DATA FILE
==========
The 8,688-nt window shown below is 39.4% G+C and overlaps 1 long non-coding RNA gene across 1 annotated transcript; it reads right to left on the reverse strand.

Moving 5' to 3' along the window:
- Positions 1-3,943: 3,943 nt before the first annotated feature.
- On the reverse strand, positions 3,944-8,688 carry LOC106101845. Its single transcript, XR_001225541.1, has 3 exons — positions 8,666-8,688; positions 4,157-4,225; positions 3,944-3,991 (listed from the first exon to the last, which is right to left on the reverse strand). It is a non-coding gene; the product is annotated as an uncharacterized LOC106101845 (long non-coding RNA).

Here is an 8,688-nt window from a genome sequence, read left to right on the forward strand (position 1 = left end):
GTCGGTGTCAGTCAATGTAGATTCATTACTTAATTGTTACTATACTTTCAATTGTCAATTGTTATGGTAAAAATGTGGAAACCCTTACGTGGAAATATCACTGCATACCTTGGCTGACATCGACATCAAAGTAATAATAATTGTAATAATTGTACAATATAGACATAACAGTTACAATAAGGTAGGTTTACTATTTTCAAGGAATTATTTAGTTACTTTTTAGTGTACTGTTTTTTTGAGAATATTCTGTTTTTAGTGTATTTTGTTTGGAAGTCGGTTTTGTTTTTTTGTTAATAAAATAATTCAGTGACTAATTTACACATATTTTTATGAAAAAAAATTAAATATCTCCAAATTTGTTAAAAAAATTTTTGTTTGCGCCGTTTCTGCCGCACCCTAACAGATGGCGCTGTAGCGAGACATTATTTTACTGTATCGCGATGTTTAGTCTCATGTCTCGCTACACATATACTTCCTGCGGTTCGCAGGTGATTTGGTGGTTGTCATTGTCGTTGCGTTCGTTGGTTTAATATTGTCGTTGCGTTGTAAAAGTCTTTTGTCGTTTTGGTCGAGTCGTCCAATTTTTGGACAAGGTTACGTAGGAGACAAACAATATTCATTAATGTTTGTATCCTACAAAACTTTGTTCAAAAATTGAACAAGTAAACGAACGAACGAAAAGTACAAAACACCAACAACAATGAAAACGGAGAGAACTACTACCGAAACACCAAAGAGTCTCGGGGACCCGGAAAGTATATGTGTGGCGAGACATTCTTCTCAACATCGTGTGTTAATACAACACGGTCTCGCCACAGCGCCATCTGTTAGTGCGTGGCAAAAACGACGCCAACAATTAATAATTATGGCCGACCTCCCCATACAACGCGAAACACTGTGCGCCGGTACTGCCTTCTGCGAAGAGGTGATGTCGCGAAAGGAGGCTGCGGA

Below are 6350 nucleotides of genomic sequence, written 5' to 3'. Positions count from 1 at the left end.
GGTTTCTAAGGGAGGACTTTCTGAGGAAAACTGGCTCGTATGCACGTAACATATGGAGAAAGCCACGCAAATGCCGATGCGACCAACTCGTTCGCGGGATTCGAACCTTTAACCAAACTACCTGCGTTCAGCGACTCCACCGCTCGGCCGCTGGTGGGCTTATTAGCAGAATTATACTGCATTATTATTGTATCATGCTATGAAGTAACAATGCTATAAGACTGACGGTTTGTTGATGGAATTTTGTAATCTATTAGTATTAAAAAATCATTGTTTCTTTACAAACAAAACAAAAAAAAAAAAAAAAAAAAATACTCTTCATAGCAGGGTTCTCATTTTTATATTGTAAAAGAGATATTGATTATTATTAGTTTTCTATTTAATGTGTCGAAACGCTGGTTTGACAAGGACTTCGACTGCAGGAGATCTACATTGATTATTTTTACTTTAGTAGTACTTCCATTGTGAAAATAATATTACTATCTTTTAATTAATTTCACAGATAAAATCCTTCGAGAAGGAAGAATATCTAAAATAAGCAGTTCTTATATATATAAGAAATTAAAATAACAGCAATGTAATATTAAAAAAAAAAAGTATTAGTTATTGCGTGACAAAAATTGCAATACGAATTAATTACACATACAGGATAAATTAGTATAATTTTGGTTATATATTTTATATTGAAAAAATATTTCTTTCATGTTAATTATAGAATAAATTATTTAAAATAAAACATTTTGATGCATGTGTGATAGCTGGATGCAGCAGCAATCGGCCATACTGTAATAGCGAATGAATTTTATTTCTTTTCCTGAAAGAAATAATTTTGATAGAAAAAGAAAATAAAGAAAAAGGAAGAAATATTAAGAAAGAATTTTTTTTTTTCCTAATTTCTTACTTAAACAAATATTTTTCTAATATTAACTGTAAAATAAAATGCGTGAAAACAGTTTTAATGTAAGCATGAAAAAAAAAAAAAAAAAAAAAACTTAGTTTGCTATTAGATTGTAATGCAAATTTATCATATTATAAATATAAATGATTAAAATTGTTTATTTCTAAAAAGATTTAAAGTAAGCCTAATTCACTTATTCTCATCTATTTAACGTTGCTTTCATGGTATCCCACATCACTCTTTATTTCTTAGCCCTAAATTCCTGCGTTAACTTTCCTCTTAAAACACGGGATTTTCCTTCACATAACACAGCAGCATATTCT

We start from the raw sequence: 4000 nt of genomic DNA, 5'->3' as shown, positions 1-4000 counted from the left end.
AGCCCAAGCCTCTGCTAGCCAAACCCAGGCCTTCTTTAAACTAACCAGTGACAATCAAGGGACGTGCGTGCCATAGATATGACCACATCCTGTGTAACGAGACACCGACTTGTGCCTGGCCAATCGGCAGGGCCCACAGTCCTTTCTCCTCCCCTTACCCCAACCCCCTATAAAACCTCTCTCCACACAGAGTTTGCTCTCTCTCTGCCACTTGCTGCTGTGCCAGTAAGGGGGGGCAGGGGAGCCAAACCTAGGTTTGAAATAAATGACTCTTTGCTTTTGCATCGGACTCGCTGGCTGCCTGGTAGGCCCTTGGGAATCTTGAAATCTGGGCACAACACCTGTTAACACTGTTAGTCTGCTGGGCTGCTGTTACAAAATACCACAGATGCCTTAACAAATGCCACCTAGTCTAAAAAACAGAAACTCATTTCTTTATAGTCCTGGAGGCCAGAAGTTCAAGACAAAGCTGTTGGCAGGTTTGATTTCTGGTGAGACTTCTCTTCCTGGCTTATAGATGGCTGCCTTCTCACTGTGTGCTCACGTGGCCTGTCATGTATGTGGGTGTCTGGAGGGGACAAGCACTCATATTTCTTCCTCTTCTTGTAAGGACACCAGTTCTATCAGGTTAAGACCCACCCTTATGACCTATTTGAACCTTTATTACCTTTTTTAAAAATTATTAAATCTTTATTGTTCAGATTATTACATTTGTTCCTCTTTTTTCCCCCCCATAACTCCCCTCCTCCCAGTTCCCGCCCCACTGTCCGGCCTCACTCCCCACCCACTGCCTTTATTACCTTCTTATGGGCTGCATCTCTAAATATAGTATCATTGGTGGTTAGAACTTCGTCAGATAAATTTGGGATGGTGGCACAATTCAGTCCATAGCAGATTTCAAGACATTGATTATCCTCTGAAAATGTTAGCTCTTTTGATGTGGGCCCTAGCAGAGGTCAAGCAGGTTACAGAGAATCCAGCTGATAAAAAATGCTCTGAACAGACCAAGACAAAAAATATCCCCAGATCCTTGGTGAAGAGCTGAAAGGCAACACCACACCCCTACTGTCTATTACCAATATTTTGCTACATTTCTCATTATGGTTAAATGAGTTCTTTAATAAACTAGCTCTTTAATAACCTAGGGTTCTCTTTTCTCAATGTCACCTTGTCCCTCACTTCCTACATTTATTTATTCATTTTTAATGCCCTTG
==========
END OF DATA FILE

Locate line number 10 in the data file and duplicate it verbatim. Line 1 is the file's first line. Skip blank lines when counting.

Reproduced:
AGCCCAAGCCTCTGCTAGCCAAACCCAGGCCTTCTTTAAACTAACCAGTGACAATCAAGGGACGTGCGTGCCATAGATATGACCACATCCTGTGTAACGAGACACCGACTTGTGCCTGGCCAATCGGCAGGGCCCACAGTCCTTTCTCCTCCCCTTACCCCAACCCCCTATAAAACCTCTCTCCACACAGAGTTTGCTCTCTCTCTGCCACTTGCTGCTGTGCCAGTAAGGGGGGGCAGGGGAGCCAAACCTAGGTTTGAAATAAATGACTCTTTGCTTTTGCATCGGACTCGCTGGCTGCCTGGTAGGCCCTTGGGAATCTTGAAATCTGGGCACAACACCTGTTAACACTGTTAGTCTGCTGGGCTGCTGTTACAAAATACCACAGATGCCTTAACAAATGCCACCTAGTCTAAAAAACAGAAACTCATTTCTTTATAGTCCTGGAGGCCAGAAGTTCAAGACAAAGCTGTTGGCAGGTTTGATTTCTGGTGAGACTTCTCTTCCTGGCTTATAGATGGCTGCCTTCTCACTGTGTGCTCACGTGGCCTGTCATGTATGTGGGTGTCTGGAGGGGACAAGCACTCATATTTCTTCCTCTTCTTGTAAGGACACCAGTTCTATCAGGTTAAGACCCACCCTTATGACCTATTTGAACCTTTATTACCTTTTTTAAAAATTATTAAATCTTTATTGTTCAGATTATTACATTTGTTCCTCTTTTTTCCCCCCCATAACTCCCCTCCTCCCAGTTCCCGCCCCACTGTCCGGCCTCACTCCCCACCCACTGCCTTTATTACCTTCTTATGGGCTGCATCTCTAAATATAGTATCATTGGTGGTTAGAACTTCGTCAGATAAATTTGGGATGGTGGCACAATTCAGTCCATAGCAGATTTCAAGACATTGATTATCCTCTGAAAATGTTAGCTCTTTTGATGTGGGCCCTAGCAGAGGTCAAGCAGGTTACAGAGAATCCAGCTGATAAAAAATGCTCTGAACAGACCAAGACAAAAAATATCCCCAGATCCTTGGTGAAGAGCTGAAAGGCAACACCACACCCCTACTGTCTATTACCAATATTTTGCTACATTTCTCATTATGGTTAAATGAGTTCTTTAATAAACTAGCTCTTTAATAACCTAGGGTTCTCTTTTCTCAATGTCACCTTGTCCCTCACTTCCTACATTTATTTATTCATTTTTAATGCCCTTG